United Biscuits is preparing to float on the Stock Market before the end of the year, The Grocer can reveal.

Sources close to the company said an IPO was planned for “some point towards the back end of the year,” having received “a pretty good reaction” from the City.UB declined to comment.

UB’s strong stable of brands, which includes McVitie’s Hobnobs and Jaffa Cakes, and its growing international business are likely to be key selling points to the City. The company’s degree of specialisation - it only makes biscuits - would also appeal to investors, suggested one source.

UB’s plans for a Stock Market flotation come as poultry giant Moy Park is in the advanced stages of its own IPO, expected before the year-end.

City sources expect at least one further UK food company to float by the fourth quarter, with “another half a dozen or so” food IPOs potentially in the pipeline for early 2015 (see box).

After a dearth of food IPOs in the past decade there was “real pent-up investor appetite” for food businesses, said KPMG partner Chris Stott. “Food is a particularly attractive sector at the moment. People have to eat, so the demand story is there. The companies are typically well-run businesses that generate cash, security in the form of assets, plus, there’s real niche growth in certain areas, like indulgence, Health and exports.”

The strong performance of food companies like Greencore and generally strong IPO market conditions had created “renewed confidence in the ability to successfully prosecute food IPOs in the UK at attractive valuations, backed up by structural demand for more exposure to the sector from UK institutions,” added Akeel Sachak, MD and global head of consumer at Rothschild.

But while market sentiments were positive, not all food IPOs currently being prepared would come off - especially those involving companies much smaller than UB and Moy Park, warned another source. “We have a fluid market with cash - but I think the investment case has to be strong so these smaller players don’t become zombie stocks. It’s a bit about timing and a bit about who gets to market first.”

Thawing market

In the first half of the year, the London IPO market had its strongest six months since the financial crash. According to data from EY, the UK market saw 61 new listings in the six months to June, compared with 68 during the whole of 2013.

So the market is certainly back open for new listings – and, crucially, valuations for the listed food manufacturers have improved to such an extent that IPOs look attractive and achievable for a host of suppliers.

One City source noted: “Companies are looking at valuations on food companies in the market and they are clearly higher than the price strategic buyers would pay.”

“Investors are looking to diversify – there’s a bit of saturation, particularly around retail”

The source added potential buyers might pay eight to 10 times EBITDA for high-quality companies, but that premium pork supplier Cranswick, for example, was trading at a multiple of 12 times. Cranswick’s shares are up almost 12% year-to-date, while Greencore is around 20% up since January.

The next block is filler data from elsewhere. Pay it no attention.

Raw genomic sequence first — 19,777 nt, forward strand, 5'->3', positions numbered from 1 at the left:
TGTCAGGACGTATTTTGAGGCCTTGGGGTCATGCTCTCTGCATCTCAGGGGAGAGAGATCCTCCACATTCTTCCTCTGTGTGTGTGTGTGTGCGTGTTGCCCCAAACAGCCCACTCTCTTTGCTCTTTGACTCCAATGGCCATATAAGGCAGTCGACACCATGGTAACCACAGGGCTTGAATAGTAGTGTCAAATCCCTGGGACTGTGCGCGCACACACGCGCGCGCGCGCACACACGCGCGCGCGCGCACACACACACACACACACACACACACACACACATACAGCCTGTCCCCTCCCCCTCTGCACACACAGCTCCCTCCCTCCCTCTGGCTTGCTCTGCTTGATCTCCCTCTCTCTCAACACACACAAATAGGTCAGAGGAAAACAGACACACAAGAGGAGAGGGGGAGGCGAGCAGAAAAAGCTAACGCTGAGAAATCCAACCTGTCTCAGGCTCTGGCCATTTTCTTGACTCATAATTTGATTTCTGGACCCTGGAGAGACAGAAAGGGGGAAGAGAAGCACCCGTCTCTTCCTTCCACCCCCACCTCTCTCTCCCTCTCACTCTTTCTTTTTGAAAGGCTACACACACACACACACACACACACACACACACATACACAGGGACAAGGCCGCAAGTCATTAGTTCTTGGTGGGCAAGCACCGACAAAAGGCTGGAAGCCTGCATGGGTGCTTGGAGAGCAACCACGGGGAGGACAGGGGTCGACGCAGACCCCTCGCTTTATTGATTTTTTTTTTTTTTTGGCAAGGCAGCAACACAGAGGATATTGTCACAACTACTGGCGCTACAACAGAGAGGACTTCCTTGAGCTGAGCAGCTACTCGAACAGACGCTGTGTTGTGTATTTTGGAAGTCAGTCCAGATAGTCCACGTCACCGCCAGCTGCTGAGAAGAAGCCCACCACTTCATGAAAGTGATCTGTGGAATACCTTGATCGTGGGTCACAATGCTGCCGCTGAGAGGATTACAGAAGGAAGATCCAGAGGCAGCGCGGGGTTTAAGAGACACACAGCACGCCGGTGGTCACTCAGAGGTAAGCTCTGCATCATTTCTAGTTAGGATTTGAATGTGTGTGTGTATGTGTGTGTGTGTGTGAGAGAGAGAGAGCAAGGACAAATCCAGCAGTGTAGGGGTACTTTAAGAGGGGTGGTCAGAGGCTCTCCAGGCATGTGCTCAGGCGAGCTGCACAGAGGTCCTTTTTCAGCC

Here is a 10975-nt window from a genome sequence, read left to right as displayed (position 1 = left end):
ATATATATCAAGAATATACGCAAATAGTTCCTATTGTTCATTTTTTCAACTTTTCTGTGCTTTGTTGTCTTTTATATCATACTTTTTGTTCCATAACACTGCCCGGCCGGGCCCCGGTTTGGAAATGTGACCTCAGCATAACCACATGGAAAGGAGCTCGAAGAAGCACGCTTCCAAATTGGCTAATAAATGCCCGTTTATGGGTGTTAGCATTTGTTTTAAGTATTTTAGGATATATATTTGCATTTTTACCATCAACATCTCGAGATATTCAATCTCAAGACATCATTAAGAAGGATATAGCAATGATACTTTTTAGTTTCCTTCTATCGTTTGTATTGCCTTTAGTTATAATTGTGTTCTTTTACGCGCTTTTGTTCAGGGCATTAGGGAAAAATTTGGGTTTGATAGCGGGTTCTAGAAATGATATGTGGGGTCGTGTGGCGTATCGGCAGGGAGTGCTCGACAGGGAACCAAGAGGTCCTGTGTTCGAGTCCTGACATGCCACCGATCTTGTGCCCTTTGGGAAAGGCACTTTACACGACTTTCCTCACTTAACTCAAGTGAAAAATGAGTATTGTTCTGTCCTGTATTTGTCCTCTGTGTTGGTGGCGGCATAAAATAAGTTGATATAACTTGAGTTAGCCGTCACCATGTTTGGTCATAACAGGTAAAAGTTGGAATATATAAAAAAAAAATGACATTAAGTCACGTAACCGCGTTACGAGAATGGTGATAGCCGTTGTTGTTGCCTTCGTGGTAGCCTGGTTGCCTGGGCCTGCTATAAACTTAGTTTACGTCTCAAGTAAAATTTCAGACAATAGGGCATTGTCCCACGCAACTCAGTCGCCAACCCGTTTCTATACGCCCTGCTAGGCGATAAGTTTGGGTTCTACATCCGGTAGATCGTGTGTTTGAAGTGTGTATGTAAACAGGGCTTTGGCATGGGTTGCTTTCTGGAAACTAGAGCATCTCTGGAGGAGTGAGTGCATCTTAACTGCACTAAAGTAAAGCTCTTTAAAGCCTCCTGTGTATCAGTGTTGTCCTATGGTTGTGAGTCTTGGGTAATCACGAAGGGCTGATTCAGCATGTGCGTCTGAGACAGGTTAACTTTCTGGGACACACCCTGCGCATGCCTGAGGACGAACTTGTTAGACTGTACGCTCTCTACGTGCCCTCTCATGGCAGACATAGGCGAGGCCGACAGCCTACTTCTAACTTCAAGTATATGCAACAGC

Food companies could benefit from a measure of rarity value too, as other than Cranswick, Greencore and Premier Foods there are few significant listed food manufacturers until the jump up to the huge multinationals.

“I absolutely understand why a fund manager wants a large food business in their portfolio,” said one market source. “They’re steady, well-understood, and a stable part of the listed market.”

A second City source added: “Investors are looking to diversify – there’s a bit of saturation, particularly around retail. There’s demand in the investor community for businesses with strong cash generation.”

Although there is wider pent-up investor demand for new listings, the tail end of the retail IPO flurry in the first half of the year suggests the market is becoming far more discerning about the quality of companies coming to market.

Clothing retailer Fat Face was forced to pull its IPO in May due to a lack of demand, while Card Factory and Game priced their offerings at the lower end of guidance in that period. Additionally, a number of the early seemingly successful floats, including AO World and Pets at Home, are trading well below their launch price.

“The IPO market is very binary – it’s either open or it’s closed,” said a City source. “If by October new issues are continuing to trade down, it could become very tough to get listings away.”

Other possible IPO contenders

While UB and Moy Park are set to deliver the stand-out food IPOs over the coming months, they are unlikely to be the only food flotations.

Other companies to watch for potential IPOs include Quorn, Weetabix, R&R, Adelie, New England Seafood, Oscar Mayer, Dovecote Park, Valeo Foods, Browns Food Group and Refresco.

While disappointing results from Symington’s are likely to rule out this ambient brand specialist for now, some City sources believe the private-equity owners of Findus and Birds Eye Iglo Group could exit their investments via IPOs in the near future. “If Moy Park goes well, I would expect other scale-play protein businesses to float,” said one.